|Gazzani, Gabriella -|
Submitted to: Current Opinion in Biotechnology
Publication Type: Other
Publication Acceptance Date: February 1, 2012
Publication Date: April 1, 2012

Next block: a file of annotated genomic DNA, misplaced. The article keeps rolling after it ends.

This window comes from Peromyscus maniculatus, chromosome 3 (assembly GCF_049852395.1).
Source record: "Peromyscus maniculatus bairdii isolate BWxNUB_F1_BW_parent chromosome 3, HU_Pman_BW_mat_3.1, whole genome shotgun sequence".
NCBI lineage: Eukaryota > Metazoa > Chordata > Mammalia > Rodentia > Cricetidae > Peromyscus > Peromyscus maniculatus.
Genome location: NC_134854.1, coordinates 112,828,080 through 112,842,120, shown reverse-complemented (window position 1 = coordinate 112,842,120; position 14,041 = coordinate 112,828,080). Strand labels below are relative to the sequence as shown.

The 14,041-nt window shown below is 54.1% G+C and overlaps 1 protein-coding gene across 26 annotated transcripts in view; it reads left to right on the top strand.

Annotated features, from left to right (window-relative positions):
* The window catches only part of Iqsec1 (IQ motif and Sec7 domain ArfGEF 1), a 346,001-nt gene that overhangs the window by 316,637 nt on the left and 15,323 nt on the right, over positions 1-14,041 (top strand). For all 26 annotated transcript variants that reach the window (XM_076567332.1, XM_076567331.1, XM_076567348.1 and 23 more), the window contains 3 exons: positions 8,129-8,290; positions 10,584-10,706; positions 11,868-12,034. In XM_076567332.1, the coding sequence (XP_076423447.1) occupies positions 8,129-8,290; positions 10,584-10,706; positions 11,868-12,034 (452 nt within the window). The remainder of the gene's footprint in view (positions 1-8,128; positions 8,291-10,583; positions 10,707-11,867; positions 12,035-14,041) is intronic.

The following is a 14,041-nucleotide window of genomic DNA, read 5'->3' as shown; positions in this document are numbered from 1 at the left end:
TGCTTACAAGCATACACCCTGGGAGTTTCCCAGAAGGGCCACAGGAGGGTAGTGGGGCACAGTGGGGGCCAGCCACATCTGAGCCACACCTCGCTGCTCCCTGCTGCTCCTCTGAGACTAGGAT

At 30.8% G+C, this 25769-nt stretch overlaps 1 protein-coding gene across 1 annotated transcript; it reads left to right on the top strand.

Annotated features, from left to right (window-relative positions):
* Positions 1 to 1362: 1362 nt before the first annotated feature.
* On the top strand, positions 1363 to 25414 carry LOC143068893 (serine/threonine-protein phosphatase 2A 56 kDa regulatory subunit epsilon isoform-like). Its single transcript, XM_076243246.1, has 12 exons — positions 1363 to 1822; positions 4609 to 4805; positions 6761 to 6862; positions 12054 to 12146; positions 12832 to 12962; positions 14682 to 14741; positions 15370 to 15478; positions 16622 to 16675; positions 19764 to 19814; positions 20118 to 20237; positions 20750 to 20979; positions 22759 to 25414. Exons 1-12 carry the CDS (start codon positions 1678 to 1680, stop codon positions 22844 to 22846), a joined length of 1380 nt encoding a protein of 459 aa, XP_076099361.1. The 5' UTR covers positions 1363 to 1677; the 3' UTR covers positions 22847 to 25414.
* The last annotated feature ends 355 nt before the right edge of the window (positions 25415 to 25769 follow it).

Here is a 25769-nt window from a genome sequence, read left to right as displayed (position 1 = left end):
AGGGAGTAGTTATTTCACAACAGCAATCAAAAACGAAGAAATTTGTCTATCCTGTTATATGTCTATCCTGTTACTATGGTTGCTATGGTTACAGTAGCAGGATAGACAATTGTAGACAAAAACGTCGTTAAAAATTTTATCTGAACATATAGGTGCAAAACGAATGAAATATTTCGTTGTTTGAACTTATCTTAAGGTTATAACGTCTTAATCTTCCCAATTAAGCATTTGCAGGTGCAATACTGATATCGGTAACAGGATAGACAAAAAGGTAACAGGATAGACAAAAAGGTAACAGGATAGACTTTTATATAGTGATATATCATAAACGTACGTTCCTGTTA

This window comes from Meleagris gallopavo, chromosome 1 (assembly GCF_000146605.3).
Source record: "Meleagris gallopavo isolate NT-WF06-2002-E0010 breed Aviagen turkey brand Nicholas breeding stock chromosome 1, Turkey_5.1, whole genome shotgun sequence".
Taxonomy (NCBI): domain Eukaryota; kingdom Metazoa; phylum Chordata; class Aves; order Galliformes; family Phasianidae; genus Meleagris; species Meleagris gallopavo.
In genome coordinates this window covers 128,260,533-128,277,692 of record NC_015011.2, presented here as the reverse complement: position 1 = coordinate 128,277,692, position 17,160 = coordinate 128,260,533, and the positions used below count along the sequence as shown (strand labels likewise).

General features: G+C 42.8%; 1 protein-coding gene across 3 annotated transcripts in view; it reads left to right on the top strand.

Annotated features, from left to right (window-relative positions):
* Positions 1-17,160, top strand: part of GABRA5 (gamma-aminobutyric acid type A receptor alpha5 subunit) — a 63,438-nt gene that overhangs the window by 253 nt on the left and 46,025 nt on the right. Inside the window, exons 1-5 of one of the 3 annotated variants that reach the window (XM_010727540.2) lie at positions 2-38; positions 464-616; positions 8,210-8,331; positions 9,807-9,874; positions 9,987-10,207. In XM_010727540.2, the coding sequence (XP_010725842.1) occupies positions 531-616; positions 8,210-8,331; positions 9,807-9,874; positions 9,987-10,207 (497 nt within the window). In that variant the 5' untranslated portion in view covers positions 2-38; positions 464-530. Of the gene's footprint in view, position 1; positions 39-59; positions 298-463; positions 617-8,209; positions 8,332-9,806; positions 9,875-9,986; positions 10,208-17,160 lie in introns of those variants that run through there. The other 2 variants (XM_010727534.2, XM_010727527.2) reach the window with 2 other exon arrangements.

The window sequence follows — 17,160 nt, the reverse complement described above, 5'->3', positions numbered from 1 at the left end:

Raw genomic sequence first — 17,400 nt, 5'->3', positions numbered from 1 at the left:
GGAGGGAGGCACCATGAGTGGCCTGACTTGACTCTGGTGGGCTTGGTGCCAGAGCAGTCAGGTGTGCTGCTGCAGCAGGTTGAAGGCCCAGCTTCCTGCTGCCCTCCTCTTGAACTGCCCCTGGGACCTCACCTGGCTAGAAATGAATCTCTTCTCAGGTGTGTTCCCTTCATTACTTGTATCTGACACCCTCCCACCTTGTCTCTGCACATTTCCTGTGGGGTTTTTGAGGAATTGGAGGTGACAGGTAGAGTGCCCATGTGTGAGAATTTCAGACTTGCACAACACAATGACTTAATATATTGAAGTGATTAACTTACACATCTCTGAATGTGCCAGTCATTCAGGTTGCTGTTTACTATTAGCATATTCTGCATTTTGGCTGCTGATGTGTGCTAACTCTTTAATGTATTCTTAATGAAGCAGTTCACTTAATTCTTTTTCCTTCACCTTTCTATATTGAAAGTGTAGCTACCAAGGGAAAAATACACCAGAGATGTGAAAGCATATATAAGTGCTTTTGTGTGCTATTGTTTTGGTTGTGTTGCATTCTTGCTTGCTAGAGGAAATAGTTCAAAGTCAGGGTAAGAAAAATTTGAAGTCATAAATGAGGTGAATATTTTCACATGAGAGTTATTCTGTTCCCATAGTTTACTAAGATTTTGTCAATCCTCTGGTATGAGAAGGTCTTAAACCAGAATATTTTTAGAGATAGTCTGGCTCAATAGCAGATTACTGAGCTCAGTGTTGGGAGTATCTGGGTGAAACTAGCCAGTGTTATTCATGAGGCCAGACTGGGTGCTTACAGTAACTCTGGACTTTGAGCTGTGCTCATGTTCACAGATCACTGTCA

Citation: Gazzani, G., Grusak, M.A. 2012. Functional foods and their expanding applications in the improvement of human health. Current Opinion in Biotechnology. 23(2):127-128. Technical Abstract: During the last few decades, various epidemiological investigations have reinforced the concept that diet plays an important role in human health. These analyses have demonstrated that the types of food consumed, the composition of those foods, and the amounts consumed can all be linked to the promotion and/or maintenance of a healthy state of being. Thanks to these studies, foods are no longer just considered for their nutritive value, but also for their potential positive effects in preventing or protecting against serious chronic diseases, especially those associated with a Western lifestyle. These include neoplastic, cardiovascular, or neurodegenerative diseases, cataracts, diabetes, metabolic syndrome, and inflammatory processes associated with aging. With respect to certain cancers, the World Health Organization estimates that cancer incidence could be reduced by at least 30% by adequately increasing the dietary intake of fruits and vegetables. The foods producing specific beneficial effects on human health are generally referred to as functional foods. At present, although this term is frequently used, it does not have a uniquely accepted definition. Neither the United States nor the European Union has a legal definition of a functional food. In the US, as in the member states of the EU, this term is strictly used as a marketing tool, even though specific health claims are recognized for some foods in the EU. In light of the ongoing interest in functional foods, we have assembled a series of articles by experts in their fields that collectively cover a range of issues relevant to this topic. In the accompanying articles, we present an overview of the current health-related benefits of a selected list of functional foods. While only a handful of functional foods could be covered in this issue, we are pleased to provide specific information on foods ranging from oil sources, to herbs and vegetables, to fruit, and to various beverages. Because functional food components are increasingly being used as additives or ingredients by the food industry, we also offer opinion pieces that cover some of the analytical methods and applications that are relevant to specific health-beneficial compounds. Finally, we include current reports on prebiotics and probiotics, which are gaining growing interest from consumers, and therefore are stimulating a burgeoning response of new products from food manufacturers. In combination, we believe that the articles in this issue serve as complementary pieces that will give the reader a broad overview of the food functionality landscape of today, especially as it relates to infectious diseases, and a firm perspective on future developments in the functional foods arena.